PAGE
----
By Rebecca Sibanda: Legal Assistant, Centre for Constitutional Rights
30 April 2019
Environmental rights are protected in the Bill of Rights of the South African Constitution. Whilst all the protected rights and freedoms have the common thread of “protection for all”, only section 24 of the Constitution (right to a healthy environment) includes the caveat “for the benefit of present and future generations”. No other right or freedom covers future generations so explicitly or expressly (although it can be inferred that they are catered for regardless). The writers of the Bill of Rights were mindful of the importance of a sustainable planet, to allow for an inhabitable earth for those yet to come.
While the above is true, one must juxtapose the above provision with section 24(b)(iii) of the Constitution, which attempts to marry sustainable development with (justifiable) economic and social development. As a country with an unacceptably high unemployment rate and massive inequality, the economics have clearly (and to a certain extent, understandably) overtaken the sustainability agenda. This, via the introduction of, among others, multinationals who trade in biologically hazardous (and essential) materials, like petroleum.
The government has failed to both effectively and sustainably balance these interests, as well as hold these conglomerates accountable, as was shown in the recent ruling of the Pretoria High Court in Uzani Environmental Advocacy CC v BP Southern Africa.
Briefly, the facts are that in the early 2000s, BP Southern Africa (BP) undertook to build and upgrade petrol stations in Gauteng. These activities, according to the Environmental Conservation Act (ECA), require prior authorisation from the Minister of Environmental Affairs and Tourism (the Minister) after the consideration of the requester’s environmental impact assessment reports (EIAs). This process is required because any activity involving petroleum is environmentally hazardous, as petroleum is a heavy pollutant. BP did not conduct the prerequisite EIAs and in continuing with the aforementioned activities, contravened provisions in the ECA, as well as the National Environmental Management Act (NEMA).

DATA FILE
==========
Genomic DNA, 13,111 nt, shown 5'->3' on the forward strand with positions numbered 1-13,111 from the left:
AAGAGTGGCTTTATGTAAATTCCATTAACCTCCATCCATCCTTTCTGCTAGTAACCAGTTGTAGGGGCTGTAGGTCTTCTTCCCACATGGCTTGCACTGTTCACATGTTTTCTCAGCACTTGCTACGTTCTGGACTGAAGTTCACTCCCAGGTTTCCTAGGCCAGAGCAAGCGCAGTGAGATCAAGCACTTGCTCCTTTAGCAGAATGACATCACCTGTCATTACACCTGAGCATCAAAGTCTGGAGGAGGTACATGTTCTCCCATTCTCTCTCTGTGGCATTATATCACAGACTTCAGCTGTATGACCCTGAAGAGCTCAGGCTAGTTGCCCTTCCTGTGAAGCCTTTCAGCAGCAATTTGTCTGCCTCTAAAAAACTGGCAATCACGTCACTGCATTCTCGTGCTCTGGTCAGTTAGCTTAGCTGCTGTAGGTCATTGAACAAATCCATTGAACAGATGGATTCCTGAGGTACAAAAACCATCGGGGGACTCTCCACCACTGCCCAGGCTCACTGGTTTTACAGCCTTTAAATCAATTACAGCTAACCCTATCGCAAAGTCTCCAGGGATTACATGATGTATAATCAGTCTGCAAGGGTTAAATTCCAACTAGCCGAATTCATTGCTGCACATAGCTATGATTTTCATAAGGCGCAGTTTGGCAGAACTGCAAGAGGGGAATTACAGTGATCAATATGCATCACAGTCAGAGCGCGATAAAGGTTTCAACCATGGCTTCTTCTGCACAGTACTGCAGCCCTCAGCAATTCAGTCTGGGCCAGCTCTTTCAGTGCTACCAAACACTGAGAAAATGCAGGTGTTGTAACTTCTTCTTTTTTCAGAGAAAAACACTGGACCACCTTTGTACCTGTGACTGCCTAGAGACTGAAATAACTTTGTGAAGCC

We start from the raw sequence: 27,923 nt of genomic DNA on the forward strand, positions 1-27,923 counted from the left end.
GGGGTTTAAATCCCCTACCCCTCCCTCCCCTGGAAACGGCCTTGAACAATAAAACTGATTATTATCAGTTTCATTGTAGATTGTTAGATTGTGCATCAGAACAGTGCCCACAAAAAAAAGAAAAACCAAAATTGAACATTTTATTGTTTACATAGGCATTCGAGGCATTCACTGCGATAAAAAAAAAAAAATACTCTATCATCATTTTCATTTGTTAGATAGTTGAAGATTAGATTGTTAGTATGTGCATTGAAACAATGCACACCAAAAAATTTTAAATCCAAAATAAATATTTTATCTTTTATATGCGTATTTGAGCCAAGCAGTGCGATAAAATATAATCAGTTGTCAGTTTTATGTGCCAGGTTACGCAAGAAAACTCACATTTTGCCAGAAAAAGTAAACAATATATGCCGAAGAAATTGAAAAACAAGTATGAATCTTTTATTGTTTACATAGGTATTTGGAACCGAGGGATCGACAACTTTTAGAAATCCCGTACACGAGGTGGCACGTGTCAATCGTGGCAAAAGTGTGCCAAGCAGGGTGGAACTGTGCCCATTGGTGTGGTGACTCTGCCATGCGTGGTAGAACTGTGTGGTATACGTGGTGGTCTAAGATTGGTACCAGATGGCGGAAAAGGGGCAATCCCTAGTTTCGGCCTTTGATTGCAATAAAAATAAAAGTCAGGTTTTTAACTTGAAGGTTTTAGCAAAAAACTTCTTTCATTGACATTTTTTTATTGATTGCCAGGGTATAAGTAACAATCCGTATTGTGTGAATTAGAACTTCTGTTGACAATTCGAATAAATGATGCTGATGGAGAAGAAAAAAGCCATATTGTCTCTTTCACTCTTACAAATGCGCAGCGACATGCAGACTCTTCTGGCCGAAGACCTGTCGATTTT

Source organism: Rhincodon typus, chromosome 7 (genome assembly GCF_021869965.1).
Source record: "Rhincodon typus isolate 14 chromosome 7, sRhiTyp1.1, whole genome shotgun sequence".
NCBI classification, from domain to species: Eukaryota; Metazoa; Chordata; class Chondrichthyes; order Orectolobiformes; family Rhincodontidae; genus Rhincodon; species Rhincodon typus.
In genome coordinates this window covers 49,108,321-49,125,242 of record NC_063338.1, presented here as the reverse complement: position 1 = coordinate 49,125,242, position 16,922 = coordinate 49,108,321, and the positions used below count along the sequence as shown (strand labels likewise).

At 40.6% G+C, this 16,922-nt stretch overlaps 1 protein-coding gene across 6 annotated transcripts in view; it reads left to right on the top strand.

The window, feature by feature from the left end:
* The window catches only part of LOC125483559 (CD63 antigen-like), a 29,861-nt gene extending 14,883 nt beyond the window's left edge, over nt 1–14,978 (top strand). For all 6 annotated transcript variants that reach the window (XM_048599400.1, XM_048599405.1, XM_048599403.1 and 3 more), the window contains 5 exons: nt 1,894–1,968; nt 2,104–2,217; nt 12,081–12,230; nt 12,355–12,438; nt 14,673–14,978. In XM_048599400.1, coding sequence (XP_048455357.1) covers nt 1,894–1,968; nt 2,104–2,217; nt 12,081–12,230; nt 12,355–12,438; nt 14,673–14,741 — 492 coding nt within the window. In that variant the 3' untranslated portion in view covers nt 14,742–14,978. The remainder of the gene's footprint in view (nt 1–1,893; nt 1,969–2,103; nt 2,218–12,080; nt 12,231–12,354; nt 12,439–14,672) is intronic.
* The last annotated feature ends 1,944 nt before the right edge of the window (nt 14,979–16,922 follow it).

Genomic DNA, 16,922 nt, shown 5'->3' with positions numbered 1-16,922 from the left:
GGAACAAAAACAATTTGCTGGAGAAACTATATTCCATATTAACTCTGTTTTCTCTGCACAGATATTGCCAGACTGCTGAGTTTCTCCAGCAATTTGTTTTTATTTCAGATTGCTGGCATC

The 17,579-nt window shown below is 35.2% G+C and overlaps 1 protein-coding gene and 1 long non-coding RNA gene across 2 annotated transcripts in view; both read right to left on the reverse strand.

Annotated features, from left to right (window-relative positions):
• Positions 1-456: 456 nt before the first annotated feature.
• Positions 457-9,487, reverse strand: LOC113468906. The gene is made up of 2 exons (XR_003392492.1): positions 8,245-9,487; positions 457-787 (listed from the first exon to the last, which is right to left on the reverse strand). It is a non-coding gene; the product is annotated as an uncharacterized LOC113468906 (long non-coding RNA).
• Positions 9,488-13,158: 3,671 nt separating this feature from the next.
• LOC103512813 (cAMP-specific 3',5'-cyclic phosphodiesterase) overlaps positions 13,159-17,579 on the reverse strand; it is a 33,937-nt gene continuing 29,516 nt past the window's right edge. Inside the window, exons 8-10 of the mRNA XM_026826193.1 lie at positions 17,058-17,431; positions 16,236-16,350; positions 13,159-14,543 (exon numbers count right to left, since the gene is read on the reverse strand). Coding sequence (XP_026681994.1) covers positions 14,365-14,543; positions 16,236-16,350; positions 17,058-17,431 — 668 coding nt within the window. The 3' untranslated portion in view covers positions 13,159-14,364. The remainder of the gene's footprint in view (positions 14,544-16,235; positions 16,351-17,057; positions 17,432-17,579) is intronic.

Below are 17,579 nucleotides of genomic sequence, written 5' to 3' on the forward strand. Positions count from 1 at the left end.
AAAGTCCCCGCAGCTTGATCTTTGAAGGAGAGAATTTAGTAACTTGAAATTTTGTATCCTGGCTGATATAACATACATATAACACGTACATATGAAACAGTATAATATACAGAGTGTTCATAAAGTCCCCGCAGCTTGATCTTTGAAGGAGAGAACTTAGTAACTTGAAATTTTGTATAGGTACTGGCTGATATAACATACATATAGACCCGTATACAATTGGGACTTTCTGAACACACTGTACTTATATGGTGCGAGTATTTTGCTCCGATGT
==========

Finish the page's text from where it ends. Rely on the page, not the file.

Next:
In cementing its case, Uzani fielded the expert evidence of Professor I.J. Van der Walt, whose experience in the field of chemistry was put forward. One fundamental piece of information he proffered was that many companies flouted the prior authorisation process and opted for what is known as a “rectification”. This is when a company in contravention of the prior EIA process seeks a condonation of sorts. Van der Walt said that this process adopts lower standards than the pre-construction EIAs. One deciding factor is the potential job loss, should the construction be halted. As stated before, unemployment is rife in South Africa and any means by which to secure the income of individuals is seen as a positive development. Where the Department of Environmental Affairs notes that jobs will be lost, it is likely to permit the work to continue, despite the failure to follow the correct authorisation process. This once again illustrates the State favouring economic development over environmental sustainability.
Section 28(1) of NEMA places a duty on anyone who pollutes or degrades the environment to take reasonable steps to avoid or stop it, unless such harm has been authorised by law or cannot be reasonably avoided. Where it cannot be shown that reasonable steps were taken, NEMA imposes hefty fines and prison terms. Through the private prosecution provision in section 33 of NEMA, it is possible for private individuals/entities to hold actors accountable where the State fails or is unable to do so, for whatever reason. Section 33 of NEMA states that any private entity or individual may, in the public interest, or in the interest of the protection of the environment, institute private prosecution (this is not possible where the offender is an organ of State holding/exercising a public duty).
All the entity must do is notify the relevant public prosecutor of an intention to prosecute. If within 28 days of receipt that prosecutor does not state in writing that he or she intends to prosecute the alleged offence, that person/entity may continue with the private prosecution. What this provision does is remove the requirement that when instituting private prosecutions generally, in terms of the Criminal Procedure Act, the National Prosecuting Authority (NPA) must issue a certificate stating that it does not wish to prosecute. In terms of NEMA, the NPA simply has to not respond, and the person/entity may proceed with prosecution.
The simplification of the process can be described as being progressive as far as environmental rights are concerned. In the Uzani case, the Court highlighted the fact that NEMA was enacted to enable and encourage private actors to pursue environmental criminals. The Court also suggested that government on its own was not successfully addressing the issue. NEMA emphasises the collective responsibility bestowed upon civil society and other private actors to preserve the environment for future generations per the Constitution.
The Uzani case is the first successful private prosecution executed in terms of NEMA. When BP is fined, it will likely set a ground-breaking precedent. Such a ruling serves to encourage other actors to step forward and participate in the protection of our democracy, of which environmental rights are a part, regardless of how overlooked they often are.
*BP Southern Africa was found guilty of contravening environmental laws and the fines have yet to be established.
To find out more on the state of environmental rights in South Africa, visit the Centre for Constitutional Rights website and view their annual Human Rights Report Cards.